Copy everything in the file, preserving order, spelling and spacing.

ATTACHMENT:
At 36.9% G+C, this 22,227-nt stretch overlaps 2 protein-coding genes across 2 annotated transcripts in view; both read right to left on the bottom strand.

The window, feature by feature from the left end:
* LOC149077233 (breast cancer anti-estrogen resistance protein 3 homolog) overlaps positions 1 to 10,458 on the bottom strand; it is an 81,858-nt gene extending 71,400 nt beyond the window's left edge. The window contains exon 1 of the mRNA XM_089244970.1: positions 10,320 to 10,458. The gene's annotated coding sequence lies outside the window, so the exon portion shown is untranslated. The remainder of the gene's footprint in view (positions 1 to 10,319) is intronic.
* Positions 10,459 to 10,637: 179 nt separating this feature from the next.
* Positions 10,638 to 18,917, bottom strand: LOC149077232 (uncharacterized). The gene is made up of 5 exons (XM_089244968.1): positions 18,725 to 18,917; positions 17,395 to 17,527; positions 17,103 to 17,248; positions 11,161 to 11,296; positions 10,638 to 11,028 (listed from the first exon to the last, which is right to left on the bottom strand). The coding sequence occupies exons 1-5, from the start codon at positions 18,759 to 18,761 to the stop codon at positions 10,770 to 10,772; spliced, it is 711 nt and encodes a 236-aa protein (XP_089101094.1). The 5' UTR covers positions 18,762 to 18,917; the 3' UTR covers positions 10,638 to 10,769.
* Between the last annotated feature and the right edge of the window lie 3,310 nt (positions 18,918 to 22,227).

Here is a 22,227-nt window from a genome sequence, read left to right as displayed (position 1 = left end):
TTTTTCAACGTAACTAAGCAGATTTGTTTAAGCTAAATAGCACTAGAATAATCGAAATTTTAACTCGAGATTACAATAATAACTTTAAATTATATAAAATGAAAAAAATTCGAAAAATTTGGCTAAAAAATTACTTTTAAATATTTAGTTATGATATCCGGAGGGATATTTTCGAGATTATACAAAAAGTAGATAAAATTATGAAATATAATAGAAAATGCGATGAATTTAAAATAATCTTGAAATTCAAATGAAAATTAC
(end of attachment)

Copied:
At 36.9% G+C, this 22,227-nt stretch overlaps 2 protein-coding genes across 2 annotated transcripts in view; both read right to left on the bottom strand.

The window, feature by feature from the left end:
* LOC149077233 (breast cancer anti-estrogen resistance protein 3 homolog) overlaps positions 1 to 10,458 on the bottom strand; it is an 81,858-nt gene extending 71,400 nt beyond the window's left edge. The window contains exon 1 of the mRNA XM_089244970.1: positions 10,320 to 10,458. The gene's annotated coding sequence lies outside the window, so the exon portion shown is untranslated. The remainder of the gene's footprint in view (positions 1 to 10,319) is intronic.
* Positions 10,459 to 10,637: 179 nt separating this feature from the next.
* Positions 10,638 to 18,917, bottom strand: LOC149077232 (uncharacterized). The gene is made up of 5 exons (XM_089244968.1): positions 18,725 to 18,917; positions 17,395 to 17,527; positions 17,103 to 17,248; positions 11,161 to 11,296; positions 10,638 to 11,028 (listed from the first exon to the last, which is right to left on the bottom strand). The coding sequence occupies exons 1-5, from the start codon at positions 18,759 to 18,761 to the stop codon at positions 10,770 to 10,772; spliced, it is 711 nt and encodes a 236-aa protein (XP_089101094.1). The 5' UTR covers positions 18,762 to 18,917; the 3' UTR covers positions 10,638 to 10,769.
* Between the last annotated feature and the right edge of the window lie 3,310 nt (positions 18,918 to 22,227).

Here is a 22,227-nt window from a genome sequence, read left to right as displayed (position 1 = left end):
TTTTTCAACGTAACTAAGCAGATTTGTTTAAGCTAAATAGCACTAGAATAATCGAAATTTTAACTCGAGATTACAATAATAACTTTAAATTATATAAAATGAAAAAAATTCGAAAAATTTGGCTAAAAAATTACTTTTAAATATTTAGTTATGATATCCGGAGGGATATTTTCGAGATTATACAAAAAGTAGATAAAATTATGAAATATAATAGAAAATGCGATGAATTTAAAATAATCTTGAAATTCAAATGAAAATTAC